Remaining useful life, sometimes abbreviated as RUL, refers to the amount of time in years a piece of equipment has before it will need replacement. 

To gauge the remaining useful life of an item, the appraiser will review service records, thoroughly inspect the equipment, and check out the environment where the equipment is used. A forklift that's kept in a salvage yard will age much faster than one that's always stored in a garage overnight, for example. Even if two forklifts were purchased at the same time, their remaining useful lives can widely differ. 

An equipment appraiser will consult guides that indicate equipment values over time, as well as the normal useful life of the unit, which is the typical life span of the unit. He or she may reach out to the manufacturer with questions that can help define a value if any questions arise.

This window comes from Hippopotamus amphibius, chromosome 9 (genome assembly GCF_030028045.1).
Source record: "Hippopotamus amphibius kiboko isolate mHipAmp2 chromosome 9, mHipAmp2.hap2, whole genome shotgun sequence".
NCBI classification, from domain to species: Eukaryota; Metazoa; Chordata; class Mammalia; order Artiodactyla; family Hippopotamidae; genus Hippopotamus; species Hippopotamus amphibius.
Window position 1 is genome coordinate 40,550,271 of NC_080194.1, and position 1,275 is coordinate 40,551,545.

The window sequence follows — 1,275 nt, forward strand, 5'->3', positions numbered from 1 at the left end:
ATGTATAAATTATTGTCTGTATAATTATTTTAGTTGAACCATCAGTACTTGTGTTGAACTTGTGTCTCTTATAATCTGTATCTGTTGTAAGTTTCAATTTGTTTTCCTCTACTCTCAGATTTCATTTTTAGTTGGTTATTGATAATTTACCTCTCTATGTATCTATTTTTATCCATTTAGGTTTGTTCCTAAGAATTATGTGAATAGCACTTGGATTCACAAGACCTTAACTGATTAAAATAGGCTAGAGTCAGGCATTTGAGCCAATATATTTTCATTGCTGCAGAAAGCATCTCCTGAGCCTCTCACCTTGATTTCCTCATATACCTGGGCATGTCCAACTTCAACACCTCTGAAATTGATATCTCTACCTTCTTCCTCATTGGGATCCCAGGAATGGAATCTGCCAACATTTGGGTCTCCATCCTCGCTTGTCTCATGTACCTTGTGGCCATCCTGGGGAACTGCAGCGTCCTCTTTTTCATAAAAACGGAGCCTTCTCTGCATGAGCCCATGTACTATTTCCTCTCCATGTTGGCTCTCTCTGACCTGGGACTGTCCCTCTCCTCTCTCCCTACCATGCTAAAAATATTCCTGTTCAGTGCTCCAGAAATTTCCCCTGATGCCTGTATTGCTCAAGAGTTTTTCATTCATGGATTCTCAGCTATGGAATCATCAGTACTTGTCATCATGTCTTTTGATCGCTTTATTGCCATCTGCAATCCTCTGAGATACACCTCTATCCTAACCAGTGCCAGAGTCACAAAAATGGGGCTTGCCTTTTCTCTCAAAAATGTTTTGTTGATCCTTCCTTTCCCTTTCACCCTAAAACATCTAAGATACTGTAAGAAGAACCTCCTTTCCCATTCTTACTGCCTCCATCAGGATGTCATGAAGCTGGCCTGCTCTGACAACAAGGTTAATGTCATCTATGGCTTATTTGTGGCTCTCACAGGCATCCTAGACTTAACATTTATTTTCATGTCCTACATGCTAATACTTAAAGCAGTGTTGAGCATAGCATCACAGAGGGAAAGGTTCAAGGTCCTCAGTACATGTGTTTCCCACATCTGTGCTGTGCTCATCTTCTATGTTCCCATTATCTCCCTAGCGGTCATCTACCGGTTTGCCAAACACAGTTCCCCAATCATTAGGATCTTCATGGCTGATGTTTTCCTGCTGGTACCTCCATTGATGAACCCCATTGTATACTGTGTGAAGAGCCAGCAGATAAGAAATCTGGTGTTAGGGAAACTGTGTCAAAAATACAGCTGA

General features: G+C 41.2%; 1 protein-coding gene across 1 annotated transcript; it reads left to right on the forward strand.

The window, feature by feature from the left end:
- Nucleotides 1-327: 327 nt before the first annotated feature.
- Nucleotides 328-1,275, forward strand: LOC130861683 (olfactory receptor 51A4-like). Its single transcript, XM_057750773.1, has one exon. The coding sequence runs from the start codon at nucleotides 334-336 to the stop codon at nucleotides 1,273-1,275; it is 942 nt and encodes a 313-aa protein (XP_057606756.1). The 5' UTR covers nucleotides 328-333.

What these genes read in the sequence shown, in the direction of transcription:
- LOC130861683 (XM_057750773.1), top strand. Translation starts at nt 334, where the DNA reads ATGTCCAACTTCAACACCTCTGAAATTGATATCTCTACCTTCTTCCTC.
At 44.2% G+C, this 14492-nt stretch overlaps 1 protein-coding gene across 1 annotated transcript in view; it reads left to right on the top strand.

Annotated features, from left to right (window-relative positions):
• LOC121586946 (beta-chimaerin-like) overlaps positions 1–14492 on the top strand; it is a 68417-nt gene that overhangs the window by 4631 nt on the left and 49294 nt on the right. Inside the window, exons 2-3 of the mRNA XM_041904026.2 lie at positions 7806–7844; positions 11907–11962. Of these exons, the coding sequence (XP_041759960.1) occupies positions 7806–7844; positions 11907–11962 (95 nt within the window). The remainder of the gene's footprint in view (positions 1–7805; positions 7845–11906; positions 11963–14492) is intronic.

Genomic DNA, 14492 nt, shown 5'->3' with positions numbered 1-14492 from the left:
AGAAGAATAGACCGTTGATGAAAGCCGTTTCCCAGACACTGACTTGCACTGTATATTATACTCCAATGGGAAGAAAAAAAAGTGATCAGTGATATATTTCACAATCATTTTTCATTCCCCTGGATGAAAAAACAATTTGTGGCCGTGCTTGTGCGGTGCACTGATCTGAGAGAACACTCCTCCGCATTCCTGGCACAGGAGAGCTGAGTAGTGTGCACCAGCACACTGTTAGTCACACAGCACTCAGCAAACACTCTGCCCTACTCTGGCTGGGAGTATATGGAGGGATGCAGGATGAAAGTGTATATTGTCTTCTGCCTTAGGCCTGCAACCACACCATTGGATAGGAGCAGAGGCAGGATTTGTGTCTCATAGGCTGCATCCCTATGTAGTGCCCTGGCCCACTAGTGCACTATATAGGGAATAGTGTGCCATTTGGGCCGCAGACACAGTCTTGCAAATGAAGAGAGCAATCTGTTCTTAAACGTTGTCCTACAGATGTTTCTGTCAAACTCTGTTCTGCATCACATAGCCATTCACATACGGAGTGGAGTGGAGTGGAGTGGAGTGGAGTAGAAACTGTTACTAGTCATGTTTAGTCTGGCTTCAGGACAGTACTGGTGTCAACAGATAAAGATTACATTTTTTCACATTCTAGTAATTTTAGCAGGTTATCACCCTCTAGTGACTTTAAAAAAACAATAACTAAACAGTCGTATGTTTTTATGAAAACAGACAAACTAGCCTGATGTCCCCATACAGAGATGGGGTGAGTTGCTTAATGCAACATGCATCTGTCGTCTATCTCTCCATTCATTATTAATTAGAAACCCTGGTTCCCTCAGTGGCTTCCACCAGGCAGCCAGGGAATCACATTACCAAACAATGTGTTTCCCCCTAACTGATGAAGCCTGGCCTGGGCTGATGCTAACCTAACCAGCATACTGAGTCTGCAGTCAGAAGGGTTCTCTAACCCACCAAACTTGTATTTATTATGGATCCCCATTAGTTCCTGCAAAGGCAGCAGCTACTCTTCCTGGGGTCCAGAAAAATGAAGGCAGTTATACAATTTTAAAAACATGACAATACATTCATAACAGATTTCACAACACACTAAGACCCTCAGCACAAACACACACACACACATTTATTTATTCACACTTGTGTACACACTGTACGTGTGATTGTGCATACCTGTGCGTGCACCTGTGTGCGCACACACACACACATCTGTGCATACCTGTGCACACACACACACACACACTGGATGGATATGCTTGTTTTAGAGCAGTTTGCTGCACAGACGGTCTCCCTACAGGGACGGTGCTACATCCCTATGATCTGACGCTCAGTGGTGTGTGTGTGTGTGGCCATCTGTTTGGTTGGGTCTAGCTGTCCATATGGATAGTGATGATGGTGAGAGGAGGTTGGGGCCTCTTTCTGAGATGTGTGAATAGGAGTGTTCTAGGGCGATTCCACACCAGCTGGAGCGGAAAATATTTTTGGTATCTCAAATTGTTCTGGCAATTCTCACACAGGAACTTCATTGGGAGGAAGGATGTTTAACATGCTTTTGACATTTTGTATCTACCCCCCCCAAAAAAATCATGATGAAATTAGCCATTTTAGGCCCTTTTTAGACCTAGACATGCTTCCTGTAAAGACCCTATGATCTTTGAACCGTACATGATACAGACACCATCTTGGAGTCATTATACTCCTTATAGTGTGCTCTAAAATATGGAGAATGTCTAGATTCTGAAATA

By subtracting the estimated period of use from the normal useful life, the equipment appraiser can deliver an estimate for the remaining useful life. For example, say that a canner has a normal useful life of 25 years, and the appraiser determines the equipment appears to have been used for 10 years. The canner may be older or younger than 10 years; what matters less is the physical age than the amount of use the equipment shows. The appraiser would then subtract the use from the normal useful life to arrive at an RUL of 15 years. 

How Understanding Remaining Useful Life Benefits You 

If you are interested in a piece of equipment such as a canning machine, used equipment auctions can be a great way to purchase the equipment you need at a price you can afford. Yet if you don't understand the useful life, you risk paying more than you should for an old canner that won't truly last.